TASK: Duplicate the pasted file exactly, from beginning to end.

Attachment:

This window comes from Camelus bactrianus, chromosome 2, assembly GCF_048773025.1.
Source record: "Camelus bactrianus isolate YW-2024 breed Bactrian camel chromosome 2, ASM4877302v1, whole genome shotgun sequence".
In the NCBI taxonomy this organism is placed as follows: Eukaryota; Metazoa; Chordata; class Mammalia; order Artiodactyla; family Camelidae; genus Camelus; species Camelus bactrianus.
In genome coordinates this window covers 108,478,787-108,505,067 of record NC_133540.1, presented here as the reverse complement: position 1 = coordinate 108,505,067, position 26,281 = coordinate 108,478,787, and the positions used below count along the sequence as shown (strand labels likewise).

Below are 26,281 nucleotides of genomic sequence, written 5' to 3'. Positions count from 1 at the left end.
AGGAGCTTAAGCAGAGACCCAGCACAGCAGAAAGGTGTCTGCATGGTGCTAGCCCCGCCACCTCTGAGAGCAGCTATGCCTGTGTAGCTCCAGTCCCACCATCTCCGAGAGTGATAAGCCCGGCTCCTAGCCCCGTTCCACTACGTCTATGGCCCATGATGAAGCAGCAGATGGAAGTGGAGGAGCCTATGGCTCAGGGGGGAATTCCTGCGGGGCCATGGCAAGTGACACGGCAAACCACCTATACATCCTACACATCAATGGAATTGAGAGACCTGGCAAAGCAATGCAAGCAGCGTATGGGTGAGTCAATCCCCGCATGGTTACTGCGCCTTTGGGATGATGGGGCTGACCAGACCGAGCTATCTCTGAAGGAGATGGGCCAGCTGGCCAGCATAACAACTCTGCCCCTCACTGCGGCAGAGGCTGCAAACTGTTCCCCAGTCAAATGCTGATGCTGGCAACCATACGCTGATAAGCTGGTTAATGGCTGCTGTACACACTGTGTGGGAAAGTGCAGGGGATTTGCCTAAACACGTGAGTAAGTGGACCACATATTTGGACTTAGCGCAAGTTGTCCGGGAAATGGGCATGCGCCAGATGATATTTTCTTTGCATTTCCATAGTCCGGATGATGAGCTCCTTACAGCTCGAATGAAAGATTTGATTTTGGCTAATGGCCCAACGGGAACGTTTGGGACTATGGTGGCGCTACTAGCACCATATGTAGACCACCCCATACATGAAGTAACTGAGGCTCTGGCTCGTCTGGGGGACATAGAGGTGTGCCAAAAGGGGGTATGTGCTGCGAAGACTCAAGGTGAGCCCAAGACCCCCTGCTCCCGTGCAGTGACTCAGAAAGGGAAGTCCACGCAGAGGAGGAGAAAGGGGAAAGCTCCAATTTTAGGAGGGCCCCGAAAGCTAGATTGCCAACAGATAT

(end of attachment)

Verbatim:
This window comes from Camelus bactrianus, chromosome 2, assembly GCF_048773025.1.
Source record: "Camelus bactrianus isolate YW-2024 breed Bactrian camel chromosome 2, ASM4877302v1, whole genome shotgun sequence".
In the NCBI taxonomy this organism is placed as follows: Eukaryota; Metazoa; Chordata; class Mammalia; order Artiodactyla; family Camelidae; genus Camelus; species Camelus bactrianus.
In genome coordinates this window covers 108,478,787-108,505,067 of record NC_133540.1, presented here as the reverse complement: position 1 = coordinate 108,505,067, position 26,281 = coordinate 108,478,787, and the positions used below count along the sequence as shown (strand labels likewise).

Below are 26,281 nucleotides of genomic sequence, written 5' to 3'. Positions count from 1 at the left end.
AGGAGCTTAAGCAGAGACCCAGCACAGCAGAAAGGTGTCTGCATGGTGCTAGCCCCGCCACCTCTGAGAGCAGCTATGCCTGTGTAGCTCCAGTCCCACCATCTCCGAGAGTGATAAGCCCGGCTCCTAGCCCCGTTCCACTACGTCTATGGCCCATGATGAAGCAGCAGATGGAAGTGGAGGAGCCTATGGCTCAGGGGGGAATTCCTGCGGGGCCATGGCAAGTGACACGGCAAACCACCTATACATCCTACACATCAATGGAATTGAGAGACCTGGCAAAGCAATGCAAGCAGCGTATGGGTGAGTCAATCCCCGCATGGTTACTGCGCCTTTGGGATGATGGGGCTGACCAGACCGAGCTATCTCTGAAGGAGATGGGCCAGCTGGCCAGCATAACAACTCTGCCCCTCACTGCGGCAGAGGCTGCAAACTGTTCCCCAGTCAAATGCTGATGCTGGCAACCATACGCTGATAAGCTGGTTAATGGCTGCTGTACACACTGTGTGGGAAAGTGCAGGGGATTTGCCTAAACACGTGAGTAAGTGGACCACATATTTGGACTTAGCGCAAGTTGTCCGGGAAATGGGCATGCGCCAGATGATATTTTCTTTGCATTTCCATAGTCCGGATGATGAGCTCCTTACAGCTCGAATGAAAGATTTGATTTTGGCTAATGGCCCAACGGGAACGTTTGGGACTATGGTGGCGCTACTAGCACCATATGTAGACCACCCCATACATGAAGTAACTGAGGCTCTGGCTCGTCTGGGGGACATAGAGGTGTGCCAAAAGGGGGTATGTGCTGCGAAGACTCAAGGTGAGCCCAAGACCCCCTGCTCCCGTGCAGTGACTCAGAAAGGGAAGTCCACGCAGAGGAGGAGAAAGGGGAAAGCTCCAATTTTAGGAGGGCCCCGAAAGCTAGATTGCCAACAGATAT